9. G-3 and G-2 watch officers and NCOs –Receive (collocated tactical fusion center (TFC) personnel [intelligence]/FFCC representatives, TFC’s adjacent intelligence cells, MSCs [Division, Wing and MLG] and adjacent units) Filter this information Updatethe common tactical picture Forward critical items to the senior watch officer Senior watch officer Receives information that affects current operations from other principal staff sections (G-1, G-4, and G-6) Evaluates information Actsby either issuing orders or briefing the MEF commander and recommending action Situation report watch officer MAGTF COC Organization

  10. Part of the MAGTF CE Helps the MEF/MEB/MEU commander plan and coordinate deep fires. Force Fires Coordination Center

  11. Facilitates coordination of electronic warfare operations with other fires and communications and information systems. Coordinates with G-2, G-3, and G-6 to eliminate conflicts between these overlapping battlespace functions. Is under staff cognizance of the G-3 Identifies potential conflicts in planned operations and works to resolve these issues. Electronic warfare officer, a communications and information systems representative, and liaison officers (Rad battalion rep., airborne electronic countermeasures officer, MACG radar officer, and other service reps.). Electronic Warfare Coordination Center (EWCC)

  12. MAGTF Intelligence CIC IOC TFC OCAC ROC ISC SARC P&A Combat Intelligence Center (CIC): Overall direction to MAGTF intelligence effort: consolidates, validates, prioritizes intelligence effort and provides links to theater, national, and allied intelligence assets. Tactical fusion center (TFC): provides intelligence analysis, production, and targeting information to the MEFreports to CIC and coordinates/shares information laterally with IOC, OCAC and ROC. Also responsible for intelligence dissemination. Intelligence operations center (IOC): supervises the Intelligence Support Center (ISC) in managing intelligence requirements as direct by CIC; IOC exercises staff cognizance of ongoing organic and supporting collection operations through the surveillance and reconnaissance center (SARC), and intelligence production and analysis (P&A) through the P&A center. Operations control and analysis center (OCAC): is the main node for the C2 of radio battalion SIGINT operations and the overall coordinator of MAGTF SIGINT operations. Reconnaissance operations center (ROC): responsible for employment and management of Force Reconnaissance (may be embedded in the SARC). Coordination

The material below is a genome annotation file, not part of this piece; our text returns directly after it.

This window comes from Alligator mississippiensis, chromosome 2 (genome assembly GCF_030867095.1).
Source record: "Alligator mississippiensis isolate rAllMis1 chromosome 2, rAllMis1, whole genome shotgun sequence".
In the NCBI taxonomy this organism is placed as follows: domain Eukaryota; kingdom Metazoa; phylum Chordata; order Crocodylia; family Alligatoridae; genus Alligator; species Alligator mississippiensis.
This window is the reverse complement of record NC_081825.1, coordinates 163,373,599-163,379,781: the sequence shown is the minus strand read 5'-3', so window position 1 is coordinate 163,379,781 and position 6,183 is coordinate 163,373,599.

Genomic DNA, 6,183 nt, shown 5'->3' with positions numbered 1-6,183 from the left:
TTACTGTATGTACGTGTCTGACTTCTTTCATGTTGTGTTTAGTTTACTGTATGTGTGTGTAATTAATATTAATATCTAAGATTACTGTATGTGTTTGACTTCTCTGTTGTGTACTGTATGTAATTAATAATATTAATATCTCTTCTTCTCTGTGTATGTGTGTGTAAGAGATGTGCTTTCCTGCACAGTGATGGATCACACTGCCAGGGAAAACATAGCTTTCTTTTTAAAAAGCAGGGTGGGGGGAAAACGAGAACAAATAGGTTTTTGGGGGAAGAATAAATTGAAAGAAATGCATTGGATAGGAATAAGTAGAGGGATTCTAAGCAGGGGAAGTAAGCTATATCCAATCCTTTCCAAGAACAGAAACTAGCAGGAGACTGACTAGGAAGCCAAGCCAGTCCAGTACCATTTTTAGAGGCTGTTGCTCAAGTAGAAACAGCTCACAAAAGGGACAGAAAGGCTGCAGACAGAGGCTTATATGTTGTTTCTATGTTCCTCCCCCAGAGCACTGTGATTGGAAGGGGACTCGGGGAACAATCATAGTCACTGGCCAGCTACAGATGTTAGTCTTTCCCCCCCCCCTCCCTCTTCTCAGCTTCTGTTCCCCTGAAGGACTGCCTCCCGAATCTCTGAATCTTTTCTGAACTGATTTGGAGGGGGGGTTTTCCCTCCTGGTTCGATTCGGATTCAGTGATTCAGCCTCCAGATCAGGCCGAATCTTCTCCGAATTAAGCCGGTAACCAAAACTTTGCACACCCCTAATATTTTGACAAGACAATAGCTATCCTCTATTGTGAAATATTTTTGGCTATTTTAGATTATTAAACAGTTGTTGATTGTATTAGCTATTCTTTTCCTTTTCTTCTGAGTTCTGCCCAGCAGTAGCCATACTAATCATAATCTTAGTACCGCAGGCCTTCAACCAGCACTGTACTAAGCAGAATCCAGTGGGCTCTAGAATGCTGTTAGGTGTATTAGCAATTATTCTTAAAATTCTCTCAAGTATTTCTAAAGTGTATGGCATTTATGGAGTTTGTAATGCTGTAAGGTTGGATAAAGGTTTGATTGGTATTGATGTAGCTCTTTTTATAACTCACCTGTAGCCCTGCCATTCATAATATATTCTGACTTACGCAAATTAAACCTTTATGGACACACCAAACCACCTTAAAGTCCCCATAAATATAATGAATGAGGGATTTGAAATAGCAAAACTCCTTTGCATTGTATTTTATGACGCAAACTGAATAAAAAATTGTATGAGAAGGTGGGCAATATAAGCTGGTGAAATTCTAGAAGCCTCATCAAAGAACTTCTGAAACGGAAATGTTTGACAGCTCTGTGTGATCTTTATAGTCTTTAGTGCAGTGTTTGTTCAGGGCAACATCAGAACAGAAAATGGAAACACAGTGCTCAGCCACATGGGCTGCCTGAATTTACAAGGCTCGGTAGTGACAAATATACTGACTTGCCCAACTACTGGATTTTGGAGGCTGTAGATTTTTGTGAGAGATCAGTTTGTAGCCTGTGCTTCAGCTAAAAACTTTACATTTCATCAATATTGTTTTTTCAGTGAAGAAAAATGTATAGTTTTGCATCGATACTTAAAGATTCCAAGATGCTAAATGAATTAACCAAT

13. Multiple functions Admin and logistics Command and control for Rear Area Operations May include a: (Marine) rear area operations center as part of the MEF Rear Echelon command post or (Marine) rear area command post separate from the MEF Rear Echelon command post MEF Rear Echelon